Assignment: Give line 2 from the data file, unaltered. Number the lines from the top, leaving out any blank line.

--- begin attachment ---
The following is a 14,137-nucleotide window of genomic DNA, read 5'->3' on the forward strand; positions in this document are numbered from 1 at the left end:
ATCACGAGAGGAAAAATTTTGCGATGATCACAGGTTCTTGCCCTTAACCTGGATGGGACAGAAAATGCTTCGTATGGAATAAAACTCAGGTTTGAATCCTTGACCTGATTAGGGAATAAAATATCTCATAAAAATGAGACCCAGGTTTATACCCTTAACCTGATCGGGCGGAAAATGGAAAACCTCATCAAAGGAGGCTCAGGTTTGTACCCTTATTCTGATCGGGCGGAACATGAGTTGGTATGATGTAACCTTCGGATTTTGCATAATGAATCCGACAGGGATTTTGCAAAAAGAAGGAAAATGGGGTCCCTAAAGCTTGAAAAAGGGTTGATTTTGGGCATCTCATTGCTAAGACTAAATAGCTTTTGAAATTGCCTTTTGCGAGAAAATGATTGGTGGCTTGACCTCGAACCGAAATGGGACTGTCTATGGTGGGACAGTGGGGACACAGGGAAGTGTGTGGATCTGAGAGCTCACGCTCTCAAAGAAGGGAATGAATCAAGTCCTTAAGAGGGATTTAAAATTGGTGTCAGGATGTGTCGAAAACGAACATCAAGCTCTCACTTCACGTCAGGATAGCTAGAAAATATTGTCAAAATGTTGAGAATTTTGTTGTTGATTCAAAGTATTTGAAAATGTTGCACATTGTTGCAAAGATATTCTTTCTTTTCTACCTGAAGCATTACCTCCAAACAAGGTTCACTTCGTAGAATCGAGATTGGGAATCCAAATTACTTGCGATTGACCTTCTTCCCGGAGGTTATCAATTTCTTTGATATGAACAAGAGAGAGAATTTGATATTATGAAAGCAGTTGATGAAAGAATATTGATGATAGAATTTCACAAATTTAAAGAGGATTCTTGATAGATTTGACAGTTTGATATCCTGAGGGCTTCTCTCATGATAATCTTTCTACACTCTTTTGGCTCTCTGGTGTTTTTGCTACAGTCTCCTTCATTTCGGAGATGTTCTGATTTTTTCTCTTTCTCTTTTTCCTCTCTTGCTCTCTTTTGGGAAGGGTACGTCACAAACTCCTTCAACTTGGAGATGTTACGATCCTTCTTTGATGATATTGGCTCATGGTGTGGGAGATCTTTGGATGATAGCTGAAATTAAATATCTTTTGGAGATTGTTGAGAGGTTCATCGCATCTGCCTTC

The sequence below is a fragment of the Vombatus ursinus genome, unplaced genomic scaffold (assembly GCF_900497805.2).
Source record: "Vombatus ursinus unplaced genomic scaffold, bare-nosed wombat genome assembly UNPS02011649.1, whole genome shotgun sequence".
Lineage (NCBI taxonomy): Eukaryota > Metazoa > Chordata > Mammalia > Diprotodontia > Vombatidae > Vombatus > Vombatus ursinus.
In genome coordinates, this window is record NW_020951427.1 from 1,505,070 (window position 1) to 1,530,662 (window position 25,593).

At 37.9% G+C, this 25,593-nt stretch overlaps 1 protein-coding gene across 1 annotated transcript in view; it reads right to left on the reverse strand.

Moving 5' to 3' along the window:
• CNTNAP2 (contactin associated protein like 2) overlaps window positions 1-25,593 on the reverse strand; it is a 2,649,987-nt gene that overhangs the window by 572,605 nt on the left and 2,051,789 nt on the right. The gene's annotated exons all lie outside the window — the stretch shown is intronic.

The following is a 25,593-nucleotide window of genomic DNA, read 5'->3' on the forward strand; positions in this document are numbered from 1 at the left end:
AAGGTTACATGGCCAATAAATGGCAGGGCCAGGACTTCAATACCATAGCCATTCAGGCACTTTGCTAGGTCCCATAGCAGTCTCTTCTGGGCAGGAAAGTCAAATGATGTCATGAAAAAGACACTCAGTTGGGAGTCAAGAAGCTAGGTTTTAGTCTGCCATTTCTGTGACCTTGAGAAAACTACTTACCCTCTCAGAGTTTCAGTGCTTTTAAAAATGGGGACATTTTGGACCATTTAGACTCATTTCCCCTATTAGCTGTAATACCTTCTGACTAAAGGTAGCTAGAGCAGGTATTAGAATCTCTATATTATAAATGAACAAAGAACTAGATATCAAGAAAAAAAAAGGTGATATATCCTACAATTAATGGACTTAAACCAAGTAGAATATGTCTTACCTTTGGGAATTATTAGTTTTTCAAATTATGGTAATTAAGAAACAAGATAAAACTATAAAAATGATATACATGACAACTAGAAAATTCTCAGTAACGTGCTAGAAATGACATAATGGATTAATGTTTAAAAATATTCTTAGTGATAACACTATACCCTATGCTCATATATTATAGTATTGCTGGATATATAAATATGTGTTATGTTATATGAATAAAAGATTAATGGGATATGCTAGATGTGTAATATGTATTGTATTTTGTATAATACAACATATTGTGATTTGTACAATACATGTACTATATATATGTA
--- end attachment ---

ATCACGAGAGGAAAAATTTTGCGATGATCACAGGTTCTTGCCCTTAACCTGGATGGGACAGAAAATGCTTCGTATGGAATAAAACTCAGGTTTGAATCCTTGACCTGATTAGGGAATAAAATATCTCATAAAAATGAGACCCAGGTTTATACCCTTAACCTGATCGGGCGGAAAATGGAAAACCTCATCAAAGGAGGCTCAGGTTTGTACCCTTATTCTGATCGGGCGGAACATGAGTTGGTATGATGTAACCTTCGGATTTTGCATAATGAATCCGACAGGGATTTTGCAAAAAGAAGGAAAATGGGGTCCCTAAAGCTTGAAAAAGGGTTGATTTTGGGCATCTCATTGCTAAGACTAAATAGCTTTTGAAATTGCCTTTTGCGAGAAAATGATTGGTGGCTTGACCTCGAACCGAAATGGGACTGTCTATGGTGGGACAGTGGGGACACAGGGAAGTGTGTGGATCTGAGAGCTCACGCTCTCAAAGAAGGGAATGAATCAAGTCCTTAAGAGGGATTTAAAATTGGTGTCAGGATGTGTCGAAAACGAACATCAAGCTCTCACTTCACGTCAGGATAGCTAGAAAATATTGTCAAAATGTTGAGAATTTTGTTGTTGATTCAAAGTATTTGAAAATGTTGCACATTGTTGCAAAGATATTCTTTCTTTTCTACCTGAAGCATTACCTCCAAACAAGGTTCACTTCGTAGAATCGAGATTGGGAATCCAAATTACTTGCGATTGACCTTCTTCCCGGAGGTTATCAATTTCTTTGATATGAACAAGAGAGAGAATTTGATATTATGAAAGCAGTTGATGAAAGAATATTGATGATAGAATTTCACAAATTTAAAGAGGATTCTTGATAGATTTGACAGTTTGATATCCTGAGGGCTTCTCTCATGATAATCTTTCTACACTCTTTTGGCTCTCTGGTGTTTTTGCTACAGTCTCCTTCATTTCGGAGATGTTCTGATTTTTTCTCTTTCTCTTTTTCCTCTCTTGCTCTCTTTTGGGAAGGGTACGTCACAAACTCCTTCAACTTGGAGATGTTACGATCCTTCTTTGATGATATTGGCTCATGGTGTGGGAGATCTTTGGATGATAGCTGAAATTAAATATCTTTTGGAGATTGTTGAGAGGTTCATCGCATCTGCCTTC